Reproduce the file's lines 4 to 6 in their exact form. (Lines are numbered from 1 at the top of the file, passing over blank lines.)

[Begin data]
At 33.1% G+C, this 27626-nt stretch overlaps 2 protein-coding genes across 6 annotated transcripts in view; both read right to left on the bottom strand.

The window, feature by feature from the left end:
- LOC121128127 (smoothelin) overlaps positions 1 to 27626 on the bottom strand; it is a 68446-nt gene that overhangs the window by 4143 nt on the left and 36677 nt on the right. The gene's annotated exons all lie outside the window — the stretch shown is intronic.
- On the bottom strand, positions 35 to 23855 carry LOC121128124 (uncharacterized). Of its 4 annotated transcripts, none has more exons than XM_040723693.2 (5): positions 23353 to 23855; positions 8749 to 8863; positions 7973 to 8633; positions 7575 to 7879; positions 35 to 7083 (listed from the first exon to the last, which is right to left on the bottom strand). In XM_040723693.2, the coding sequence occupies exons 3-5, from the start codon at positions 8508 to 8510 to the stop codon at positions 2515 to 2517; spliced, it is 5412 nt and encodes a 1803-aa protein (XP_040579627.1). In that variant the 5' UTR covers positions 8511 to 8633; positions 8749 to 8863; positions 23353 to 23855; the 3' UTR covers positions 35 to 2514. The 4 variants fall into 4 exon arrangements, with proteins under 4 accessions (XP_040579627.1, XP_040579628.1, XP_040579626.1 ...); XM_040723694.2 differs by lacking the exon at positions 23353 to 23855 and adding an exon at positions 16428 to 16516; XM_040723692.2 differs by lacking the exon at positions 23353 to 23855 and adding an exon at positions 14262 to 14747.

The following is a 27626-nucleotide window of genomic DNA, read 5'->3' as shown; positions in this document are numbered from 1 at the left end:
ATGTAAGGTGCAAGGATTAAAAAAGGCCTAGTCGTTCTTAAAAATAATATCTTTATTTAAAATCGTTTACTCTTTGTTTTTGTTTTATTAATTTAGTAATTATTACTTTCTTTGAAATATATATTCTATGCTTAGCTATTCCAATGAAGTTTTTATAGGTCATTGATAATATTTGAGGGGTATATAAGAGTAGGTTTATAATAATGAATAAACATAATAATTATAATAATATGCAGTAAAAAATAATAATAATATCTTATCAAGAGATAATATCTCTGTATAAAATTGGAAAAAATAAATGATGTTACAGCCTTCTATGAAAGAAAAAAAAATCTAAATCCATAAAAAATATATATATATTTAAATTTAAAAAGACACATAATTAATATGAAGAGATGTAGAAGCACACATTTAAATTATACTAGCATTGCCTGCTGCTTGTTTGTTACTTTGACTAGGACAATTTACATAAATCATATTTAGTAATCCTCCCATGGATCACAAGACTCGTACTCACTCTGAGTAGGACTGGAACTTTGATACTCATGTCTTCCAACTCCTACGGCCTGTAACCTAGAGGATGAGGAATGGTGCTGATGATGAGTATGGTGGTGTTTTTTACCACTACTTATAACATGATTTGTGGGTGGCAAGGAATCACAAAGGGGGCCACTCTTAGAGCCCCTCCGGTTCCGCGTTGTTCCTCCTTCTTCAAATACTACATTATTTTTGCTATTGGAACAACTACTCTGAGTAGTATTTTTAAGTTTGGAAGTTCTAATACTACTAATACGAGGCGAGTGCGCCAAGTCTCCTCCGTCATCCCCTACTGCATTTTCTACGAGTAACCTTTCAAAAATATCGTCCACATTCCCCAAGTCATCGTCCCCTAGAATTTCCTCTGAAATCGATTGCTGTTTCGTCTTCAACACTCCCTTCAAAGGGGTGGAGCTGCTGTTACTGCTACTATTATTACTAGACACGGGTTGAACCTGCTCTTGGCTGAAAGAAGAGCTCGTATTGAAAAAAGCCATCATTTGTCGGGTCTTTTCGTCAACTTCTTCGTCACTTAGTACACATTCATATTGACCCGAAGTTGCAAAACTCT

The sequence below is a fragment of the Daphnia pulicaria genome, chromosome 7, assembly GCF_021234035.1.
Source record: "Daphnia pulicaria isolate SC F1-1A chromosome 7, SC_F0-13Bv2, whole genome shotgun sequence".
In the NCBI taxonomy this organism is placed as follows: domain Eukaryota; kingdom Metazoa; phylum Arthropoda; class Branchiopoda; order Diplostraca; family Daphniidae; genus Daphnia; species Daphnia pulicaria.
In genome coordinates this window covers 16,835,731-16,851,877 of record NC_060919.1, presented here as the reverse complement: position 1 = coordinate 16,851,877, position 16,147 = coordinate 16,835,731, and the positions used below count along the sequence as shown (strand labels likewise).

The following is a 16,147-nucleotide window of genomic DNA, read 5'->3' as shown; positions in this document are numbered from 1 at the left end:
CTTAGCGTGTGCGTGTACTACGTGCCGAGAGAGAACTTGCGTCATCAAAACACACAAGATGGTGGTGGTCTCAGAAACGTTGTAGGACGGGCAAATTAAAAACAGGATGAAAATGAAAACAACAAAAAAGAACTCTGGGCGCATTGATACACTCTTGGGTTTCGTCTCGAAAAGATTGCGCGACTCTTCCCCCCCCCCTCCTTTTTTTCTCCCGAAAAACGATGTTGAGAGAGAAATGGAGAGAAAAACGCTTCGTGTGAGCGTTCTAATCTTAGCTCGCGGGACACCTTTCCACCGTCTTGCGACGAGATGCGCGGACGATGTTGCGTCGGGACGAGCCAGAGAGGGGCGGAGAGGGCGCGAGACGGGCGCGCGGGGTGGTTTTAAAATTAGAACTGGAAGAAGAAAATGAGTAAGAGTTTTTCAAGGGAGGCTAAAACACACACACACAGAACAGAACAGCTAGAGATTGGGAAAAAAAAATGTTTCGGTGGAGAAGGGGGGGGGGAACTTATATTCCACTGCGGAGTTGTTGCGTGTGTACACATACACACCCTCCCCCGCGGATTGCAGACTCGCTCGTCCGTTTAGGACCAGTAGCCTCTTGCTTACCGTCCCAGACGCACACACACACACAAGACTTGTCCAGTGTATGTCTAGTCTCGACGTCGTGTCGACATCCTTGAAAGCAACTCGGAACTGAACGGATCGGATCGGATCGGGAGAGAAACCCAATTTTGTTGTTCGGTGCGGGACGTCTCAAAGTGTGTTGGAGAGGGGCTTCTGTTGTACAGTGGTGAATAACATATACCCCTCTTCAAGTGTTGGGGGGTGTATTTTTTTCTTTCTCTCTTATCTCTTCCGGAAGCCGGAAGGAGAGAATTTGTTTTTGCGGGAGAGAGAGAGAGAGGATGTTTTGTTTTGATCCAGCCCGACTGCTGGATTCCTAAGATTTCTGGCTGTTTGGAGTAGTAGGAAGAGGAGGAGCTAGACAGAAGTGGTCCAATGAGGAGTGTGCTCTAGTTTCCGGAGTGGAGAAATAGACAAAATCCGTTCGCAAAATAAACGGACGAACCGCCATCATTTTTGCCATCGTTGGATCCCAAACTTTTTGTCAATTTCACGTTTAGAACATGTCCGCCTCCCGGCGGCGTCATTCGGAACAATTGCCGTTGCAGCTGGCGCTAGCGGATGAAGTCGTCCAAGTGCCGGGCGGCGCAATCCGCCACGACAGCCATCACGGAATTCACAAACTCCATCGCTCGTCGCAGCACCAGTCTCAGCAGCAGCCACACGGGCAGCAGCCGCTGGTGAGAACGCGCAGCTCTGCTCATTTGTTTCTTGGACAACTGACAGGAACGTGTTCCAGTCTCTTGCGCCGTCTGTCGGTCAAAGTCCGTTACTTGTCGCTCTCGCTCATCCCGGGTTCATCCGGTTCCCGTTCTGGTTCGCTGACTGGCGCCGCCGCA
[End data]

- On the bottom strand, positions 35 to 23855 carry LOC121128124 (uncharacterized). Of its 4 annotated transcripts, none has more exons than XM_040723693.2 (5): positions 23353 to 23855; positions 8749 to 8863; positions 7973 to 8633; positions 7575 to 7879; positions 35 to 7083 (listed from the first exon to the last, which is right to left on the bottom strand). In XM_040723693.2, the coding sequence occupies exons 3-5, from the start codon at positions 8508 to 8510 to the stop codon at positions 2515 to 2517; spliced, it is 5412 nt and encodes a 1803-aa protein (XP_040579627.1). In that variant the 5' UTR covers positions 8511 to 8633; positions 8749 to 8863; positions 23353 to 23855; the 3' UTR covers positions 35 to 2514. The 4 variants fall into 4 exon arrangements, with proteins under 4 accessions (XP_040579627.1, XP_040579628.1, XP_040579626.1 ...); XM_040723694.2 differs by lacking the exon at positions 23353 to 23855 and adding an exon at positions 16428 to 16516; XM_040723692.2 differs by lacking the exon at positions 23353 to 23855 and adding an exon at positions 14262 to 14747.

The following is a 27626-nucleotide window of genomic DNA, read 5'->3' as shown; positions in this document are numbered from 1 at the left end:
ATGTAAGGTGCAAGGATTAAAAAAGGCCTAGTCGTTCTTAAAAATAATATCTTTATTTAAAATCGTTTACTCTTTGTTTTTGTTTTATTAATTTAGTAATTATTACTTTCTTTGAAATATATATTCTATGCTTAGCTATTCCAATGAAGTTTTTATAGGTCATTGATAATATTTGAGGGGTATATAAGAGTAGGTTTATAATAATGAATAAACATAATAATTATAATAATATGCAGTAAAAAATAATAATAATATCTTATCAAGAGATAATATCTCTGTATAAAATTGGAAAAAATAAATGATGTTACAGCCTTCTATGAAAGAAAAAAAAATCTAAATCCATAAAAAATATATATATATTTAAATTTAAAAAGACACATAATTAATATGAAGAGATGTAGAAGCACACATTTAAATTATACTAGCATTGCCTGCTGCTTGTTTGTTACTTTGACTAGGACAATTTACATAAATCATATTTAGTAATCCTCCCATGGATCACAAGACTCGTACTCACTCTGAGTAGGACTGGAACTTTGATACTCATGTCTTCCAACTCCTACGGCCTGTAACCTAGAGGATGAGGAATGGTGCTGATGATGAGTATGGTGGTGTTTTTTACCACTACTTATAACATGATTTGTGGGTGGCAAGGAATCACAAAGGGGGCCACTCTTAGAGCCCCTCCGGTTCCGCGTTGTTCCTCCTTCTTCAAATACTACATTATTTTTGCTATTGGAACAACTACTCTGAGTAGTATTTTTAAGTTTGGAAGTTCTAATACTACTAATACGAGGCGAGTGCGCCAAGTCTCCTCCGTCATCCCCTACTGCATTTTCTACGAGTAACCTTTCAAAAATATCGTCCACATTCCCCAAGTCATCGTCCCCTAGAATTTCCTCTGAAATCGATTGCTGTTTCGTCTTCAACACTCCCTTCAAAGGGGTGGAGCTGCTGTTACTGCTACTATTATTACTAGACACGGGTTGAACCTGCTCTTGGCTGAAAGAAGAGCTCGTATTGAAAAAAGCCATCATTTGTCGGGTCTTTTCGTCAACTTCTTCGTCACTTAGTACACATTCATATTGACCCGAAGTTGCAAAACTCT